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    1. Exactly, Kelly. You've really got to the heart of it (or at least one of its hearts!!); the relationship between perception and imagination and experience - where does one end and the other begin?

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    2. That, my friend, is a conversation that requires a kettle of tea and long evening of philosophical banter that I wish we could do online. I enjoyed my "Reason and Imagination" class as a grad student, but unfortunately, we did not discuss it in a way I would have liked. But, keep the posts like this coming!!! :)

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    3. But, memories are savored to be enjoyed long after the moment has passed, and although we can never participate in that moment again, we can linger over it for a long time to come (if only in our minds).

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    4. I think you are right - my earliest memories, I know, are an amalgam of memory and later interpretation of those events (as well as some projection). They are no less precious for that nor are they any less formative and important to the way I embrace life today. What seems to matter more to me, is what feelings those memories evoke.
      I love the idea of a kettle of tea and a long evening!
      As a student (and now as a lecturer) I have found that the most productive explorations occur outside the classroom after the lecture/seminar :)

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  4. Awesome write, like the ending the best, perhaps or perhaps it all was the best haha

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    1. I see what you did there! Haha
      Glad you liked it, Pat. :)

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  5. Sublimely-Beautiful my friend..your poems are so alive and awake for me..and always a very multi-sensory experience for me....dragon's breath..hermits...the smell of Autumn...such magical language all throughout...you write and speak like no other! I love the weaving images, the layers and perceptions of memory and myth and truth.. all intertwined..and witnessing them all as I read..like a visual journey playing out! . Thank youf or your amazing poetry!
    Victoria

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    1. Victoria, thank you so much for such a lovely comment. Yes, I love the way our perception and memory is made of so many different layers combining to create our realities.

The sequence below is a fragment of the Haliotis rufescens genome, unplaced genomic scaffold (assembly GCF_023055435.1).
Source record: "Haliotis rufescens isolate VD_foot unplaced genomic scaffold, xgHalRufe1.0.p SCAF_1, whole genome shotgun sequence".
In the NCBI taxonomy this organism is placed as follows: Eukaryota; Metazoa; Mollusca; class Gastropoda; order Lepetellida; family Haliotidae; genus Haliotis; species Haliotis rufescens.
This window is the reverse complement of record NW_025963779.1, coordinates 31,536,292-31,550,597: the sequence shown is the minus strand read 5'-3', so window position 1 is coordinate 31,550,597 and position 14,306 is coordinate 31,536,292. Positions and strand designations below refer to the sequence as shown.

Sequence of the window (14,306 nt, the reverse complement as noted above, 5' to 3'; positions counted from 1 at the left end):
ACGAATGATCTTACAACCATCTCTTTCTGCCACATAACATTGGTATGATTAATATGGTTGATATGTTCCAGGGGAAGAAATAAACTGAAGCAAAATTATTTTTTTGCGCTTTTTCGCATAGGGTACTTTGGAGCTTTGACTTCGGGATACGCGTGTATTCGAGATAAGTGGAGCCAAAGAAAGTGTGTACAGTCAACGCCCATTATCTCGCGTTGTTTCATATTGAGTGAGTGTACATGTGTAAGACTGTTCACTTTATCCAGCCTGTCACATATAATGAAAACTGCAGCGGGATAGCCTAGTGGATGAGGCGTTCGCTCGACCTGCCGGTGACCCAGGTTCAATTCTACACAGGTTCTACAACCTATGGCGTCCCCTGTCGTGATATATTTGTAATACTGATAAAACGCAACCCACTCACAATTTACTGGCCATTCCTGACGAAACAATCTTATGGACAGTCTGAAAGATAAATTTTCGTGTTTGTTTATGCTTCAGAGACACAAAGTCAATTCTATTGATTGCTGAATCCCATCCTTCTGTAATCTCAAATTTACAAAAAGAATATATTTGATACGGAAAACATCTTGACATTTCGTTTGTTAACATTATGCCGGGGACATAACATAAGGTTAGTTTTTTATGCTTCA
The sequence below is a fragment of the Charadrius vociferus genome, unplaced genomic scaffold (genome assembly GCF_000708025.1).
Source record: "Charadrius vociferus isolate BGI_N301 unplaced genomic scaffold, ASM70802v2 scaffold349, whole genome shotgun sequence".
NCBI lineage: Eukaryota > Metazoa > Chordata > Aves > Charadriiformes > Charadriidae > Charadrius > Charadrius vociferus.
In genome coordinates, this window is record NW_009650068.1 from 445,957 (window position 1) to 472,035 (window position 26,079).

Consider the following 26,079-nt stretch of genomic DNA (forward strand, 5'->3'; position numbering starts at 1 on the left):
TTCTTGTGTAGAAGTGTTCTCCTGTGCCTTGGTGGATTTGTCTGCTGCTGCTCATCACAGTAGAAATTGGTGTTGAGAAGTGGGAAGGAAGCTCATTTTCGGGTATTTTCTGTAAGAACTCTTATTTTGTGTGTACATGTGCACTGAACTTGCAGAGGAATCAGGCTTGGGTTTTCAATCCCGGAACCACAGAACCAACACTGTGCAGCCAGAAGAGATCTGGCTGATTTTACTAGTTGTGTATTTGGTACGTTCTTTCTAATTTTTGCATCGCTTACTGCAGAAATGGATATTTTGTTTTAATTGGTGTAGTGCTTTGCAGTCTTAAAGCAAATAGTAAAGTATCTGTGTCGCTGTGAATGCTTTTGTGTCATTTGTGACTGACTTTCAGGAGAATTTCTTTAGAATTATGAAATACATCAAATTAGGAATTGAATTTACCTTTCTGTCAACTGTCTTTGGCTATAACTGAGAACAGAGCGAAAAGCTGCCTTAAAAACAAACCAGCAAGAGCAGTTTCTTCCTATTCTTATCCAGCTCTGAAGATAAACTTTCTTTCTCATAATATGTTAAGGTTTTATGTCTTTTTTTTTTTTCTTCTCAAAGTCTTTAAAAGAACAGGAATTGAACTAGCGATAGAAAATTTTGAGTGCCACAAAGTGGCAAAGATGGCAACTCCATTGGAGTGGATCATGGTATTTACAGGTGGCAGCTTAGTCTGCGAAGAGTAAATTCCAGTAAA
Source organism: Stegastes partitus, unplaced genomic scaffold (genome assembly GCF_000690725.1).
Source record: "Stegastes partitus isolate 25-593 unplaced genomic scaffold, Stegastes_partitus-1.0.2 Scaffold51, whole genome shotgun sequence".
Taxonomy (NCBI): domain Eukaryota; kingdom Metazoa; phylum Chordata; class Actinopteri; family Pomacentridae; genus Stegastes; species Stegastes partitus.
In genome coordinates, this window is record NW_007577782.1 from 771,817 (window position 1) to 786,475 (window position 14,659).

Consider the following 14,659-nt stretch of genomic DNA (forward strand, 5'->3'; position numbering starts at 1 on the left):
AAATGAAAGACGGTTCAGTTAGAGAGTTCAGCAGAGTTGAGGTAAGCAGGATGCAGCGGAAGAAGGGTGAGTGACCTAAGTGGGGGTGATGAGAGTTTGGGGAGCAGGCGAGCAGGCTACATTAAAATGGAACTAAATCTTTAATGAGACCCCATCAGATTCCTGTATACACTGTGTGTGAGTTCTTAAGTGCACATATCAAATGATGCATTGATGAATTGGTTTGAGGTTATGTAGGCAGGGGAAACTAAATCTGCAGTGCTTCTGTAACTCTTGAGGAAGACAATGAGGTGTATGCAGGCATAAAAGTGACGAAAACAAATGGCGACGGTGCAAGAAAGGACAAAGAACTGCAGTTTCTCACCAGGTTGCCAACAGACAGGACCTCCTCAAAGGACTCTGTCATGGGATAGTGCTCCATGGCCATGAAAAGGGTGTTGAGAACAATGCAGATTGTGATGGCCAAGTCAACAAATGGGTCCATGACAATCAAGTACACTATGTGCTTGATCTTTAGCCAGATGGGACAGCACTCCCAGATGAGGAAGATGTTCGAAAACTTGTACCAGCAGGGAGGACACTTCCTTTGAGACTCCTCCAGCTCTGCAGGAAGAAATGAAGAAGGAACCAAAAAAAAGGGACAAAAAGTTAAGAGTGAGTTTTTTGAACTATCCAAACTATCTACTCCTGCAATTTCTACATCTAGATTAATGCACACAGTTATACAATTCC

I really miss your writings ... no pressure, though! ;)

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  6. I keep coming back to your page to keep looking at and listening to the same things. It's so beautiful. Stunning words and images.Incredible.

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    1. Thank you, Angela. I am really touched by your comment. It is amazing that words can reach across such distances and touch hearts.

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    2. I still think that this is honestly the most beautiful piece of prose I've ever read. Beautiful.

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  7. you''re gifted with a poetic and inspiring soul Richard. i do like to take my time to read people's blogs and when i eventually find the right time i sip in every word, picture, sound, emotion. Thank you for sharing this with us all.
    "Perhaps ALL... or perhaps just SOME of this really HAPPENED..." so often i find myself in those words. What is real?

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    1. Oh, now that IS a question!! :) I rather get the question that he modern tendency to equate reality with reducing everything down to the material is inadequate. Though addressing a different issue, I love Pascal's suggestion that 'The heart has its reasons of which reason knows nothing."
      Thank you for leaving such a wonderful comment.

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  8. My dear friend,

    To the flowers created by reading this text, my eyes touch the words of a natural simplicity.

    I wish you a great week full of words.
    Yannis Politopoulos

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    1. Those are really beautiful words, Yannis. Thank you so much. It is so good to see you are well and to read your blogs again.

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  9. Wow! Thank you for sharing your words. Listening to your story, it was almost as if we were sitting by a nice warm fire enjoying a cup of tea. You are very gifted, Sir.

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    1. Thank you Maera. I love that thought; sharing stories around a fire, wonderful :)

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For your voice is important... and words that are shared grow wings.